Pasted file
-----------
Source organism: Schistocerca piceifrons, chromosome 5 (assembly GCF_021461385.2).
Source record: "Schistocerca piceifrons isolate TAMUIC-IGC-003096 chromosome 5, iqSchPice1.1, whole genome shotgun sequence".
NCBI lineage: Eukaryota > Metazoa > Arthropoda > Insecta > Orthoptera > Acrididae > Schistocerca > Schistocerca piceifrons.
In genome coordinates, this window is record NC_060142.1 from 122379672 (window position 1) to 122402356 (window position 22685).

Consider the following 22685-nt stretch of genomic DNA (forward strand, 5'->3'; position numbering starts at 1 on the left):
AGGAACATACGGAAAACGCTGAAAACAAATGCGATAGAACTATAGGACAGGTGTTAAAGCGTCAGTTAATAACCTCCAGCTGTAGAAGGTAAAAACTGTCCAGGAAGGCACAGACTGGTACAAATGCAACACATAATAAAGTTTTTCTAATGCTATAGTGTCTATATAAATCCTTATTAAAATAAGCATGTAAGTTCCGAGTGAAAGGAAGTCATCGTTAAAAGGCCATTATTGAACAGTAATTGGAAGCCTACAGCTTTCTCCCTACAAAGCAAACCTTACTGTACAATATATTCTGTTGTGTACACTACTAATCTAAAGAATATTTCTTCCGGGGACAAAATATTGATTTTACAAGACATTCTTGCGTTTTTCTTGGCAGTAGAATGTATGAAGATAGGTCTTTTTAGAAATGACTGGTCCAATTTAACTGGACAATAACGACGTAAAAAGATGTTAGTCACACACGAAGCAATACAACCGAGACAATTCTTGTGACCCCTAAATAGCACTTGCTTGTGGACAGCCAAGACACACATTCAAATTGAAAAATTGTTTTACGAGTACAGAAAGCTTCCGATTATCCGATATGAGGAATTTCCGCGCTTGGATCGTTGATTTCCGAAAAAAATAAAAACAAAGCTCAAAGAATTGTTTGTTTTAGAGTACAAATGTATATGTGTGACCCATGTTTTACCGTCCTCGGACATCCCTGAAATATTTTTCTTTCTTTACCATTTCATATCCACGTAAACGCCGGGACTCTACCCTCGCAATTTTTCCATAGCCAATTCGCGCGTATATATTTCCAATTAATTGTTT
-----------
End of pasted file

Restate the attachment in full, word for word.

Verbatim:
Source organism: Schistocerca piceifrons, chromosome 5 (assembly GCF_021461385.2).
Source record: "Schistocerca piceifrons isolate TAMUIC-IGC-003096 chromosome 5, iqSchPice1.1, whole genome shotgun sequence".
NCBI lineage: Eukaryota > Metazoa > Arthropoda > Insecta > Orthoptera > Acrididae > Schistocerca > Schistocerca piceifrons.
In genome coordinates, this window is record NC_060142.1 from 122379672 (window position 1) to 122402356 (window position 22685).

Consider the following 22685-nt stretch of genomic DNA (forward strand, 5'->3'; position numbering starts at 1 on the left):
AGGAACATACGGAAAACGCTGAAAACAAATGCGATAGAACTATAGGACAGGTGTTAAAGCGTCAGTTAATAACCTCCAGCTGTAGAAGGTAAAAACTGTCCAGGAAGGCACAGACTGGTACAAATGCAACACATAATAAAGTTTTTCTAATGCTATAGTGTCTATATAAATCCTTATTAAAATAAGCATGTAAGTTCCGAGTGAAAGGAAGTCATCGTTAAAAGGCCATTATTGAACAGTAATTGGAAGCCTACAGCTTTCTCCCTACAAAGCAAACCTTACTGTACAATATATTCTGTTGTGTACACTACTAATCTAAAGAATATTTCTTCCGGGGACAAAATATTGATTTTACAAGACATTCTTGCGTTTTTCTTGGCAGTAGAATGTATGAAGATAGGTCTTTTTAGAAATGACTGGTCCAATTTAACTGGACAATAACGACGTAAAAAGATGTTAGTCACACACGAAGCAATACAACCGAGACAATTCTTGTGACCCCTAAATAGCACTTGCTTGTGGACAGCCAAGACACACATTCAAATTGAAAAATTGTTTTACGAGTACAGAAAGCTTCCGATTATCCGATATGAGGAATTTCCGCGCTTGGATCGTTGATTTCCGAAAAAAATAAAAACAAAGCTCAAAGAATTGTTTGTTTTAGAGTACAAATGTATATGTGTGACCCATGTTTTACCGTCCTCGGACATCCCTGAAATATTTTTCTTTCTTTACCATTTCATATCCACGTAAACGCCGGGACTCTACCCTCGCAATTTTTCCATAGCCAATTCGCGCGTATATATTTCCAATTAATTGTTT